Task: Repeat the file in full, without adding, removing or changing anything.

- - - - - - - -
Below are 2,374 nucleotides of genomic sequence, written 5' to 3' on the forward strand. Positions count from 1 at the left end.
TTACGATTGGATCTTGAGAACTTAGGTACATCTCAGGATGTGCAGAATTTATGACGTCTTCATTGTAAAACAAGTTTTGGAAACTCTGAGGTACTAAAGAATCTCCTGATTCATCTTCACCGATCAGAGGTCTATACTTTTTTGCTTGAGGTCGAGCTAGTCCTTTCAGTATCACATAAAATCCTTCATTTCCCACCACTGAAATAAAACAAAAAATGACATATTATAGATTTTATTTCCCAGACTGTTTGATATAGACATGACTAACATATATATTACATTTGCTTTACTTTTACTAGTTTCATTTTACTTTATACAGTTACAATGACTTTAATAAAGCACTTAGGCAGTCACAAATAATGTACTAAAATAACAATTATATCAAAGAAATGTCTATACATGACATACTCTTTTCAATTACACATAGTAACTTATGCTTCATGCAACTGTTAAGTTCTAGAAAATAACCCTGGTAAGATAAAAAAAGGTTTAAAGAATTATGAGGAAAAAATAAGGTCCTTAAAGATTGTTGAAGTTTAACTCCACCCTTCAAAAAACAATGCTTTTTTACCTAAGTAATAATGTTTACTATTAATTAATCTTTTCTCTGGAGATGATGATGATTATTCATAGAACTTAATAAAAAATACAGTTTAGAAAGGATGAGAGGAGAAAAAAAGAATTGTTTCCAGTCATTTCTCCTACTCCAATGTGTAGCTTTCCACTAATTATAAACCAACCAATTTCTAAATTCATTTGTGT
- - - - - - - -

Below are 2,374 nucleotides of genomic sequence, written 5' to 3' on the forward strand. Positions count from 1 at the left end.
TTACGATTGGATCTTGAGAACTTAGGTACATCTCAGGATGTGCAGAATTTATGACGTCTTCATTGTAAAACAAGTTTTGGAAACTCTGAGGTACTAAAGAATCTCCTGATTCATCTTCACCGATCAGAGGTCTATACTTTTTTGCTTGAGGTCGAGCTAGTCCTTTCAGTATCACATAAAATCCTTCATTTCCCACCACTGAAATAAAACAAAAAATGACATATTATAGATTTTATTTCCCAGACTGTTTGATATAGACATGACTAACATATATATTACATTTGCTTTACTTTTACTAGTTTCATTTTACTTTATACAGTTACAATGACTTTAATAAAGCACTTAGGCAGTCACAAATAATGTACTAAAATAACAATTATATCAAAGAAATGTCTATACATGACATACTCTTTTCAATTACACATAGTAACTTATGCTTCATGCAACTGTTAAGTTCTAGAAAATAACCCTGGTAAGATAAAAAAAGGTTTAAAGAATTATGAGGAAAAAATAAGGTCCTTAAAGATTGTTGAAGTTTAACTCCACCCTTCAAAAAACAATGCTTTTTTACCTAAGTAATAATGTTTACTATTAATTAATCTTTTCTCTGGAGATGATGATGATTATTCATAGAACTTAATAAAAAATACAGTTTAGAAAGGATGAGAGGAGAAAAAAAGAATTGTTTCCAGTCATTTCTCCTACTCCAATGTGTAGCTTTCCACTAATTATAAACCAACCAATTTCTAAATTCATTTGTGT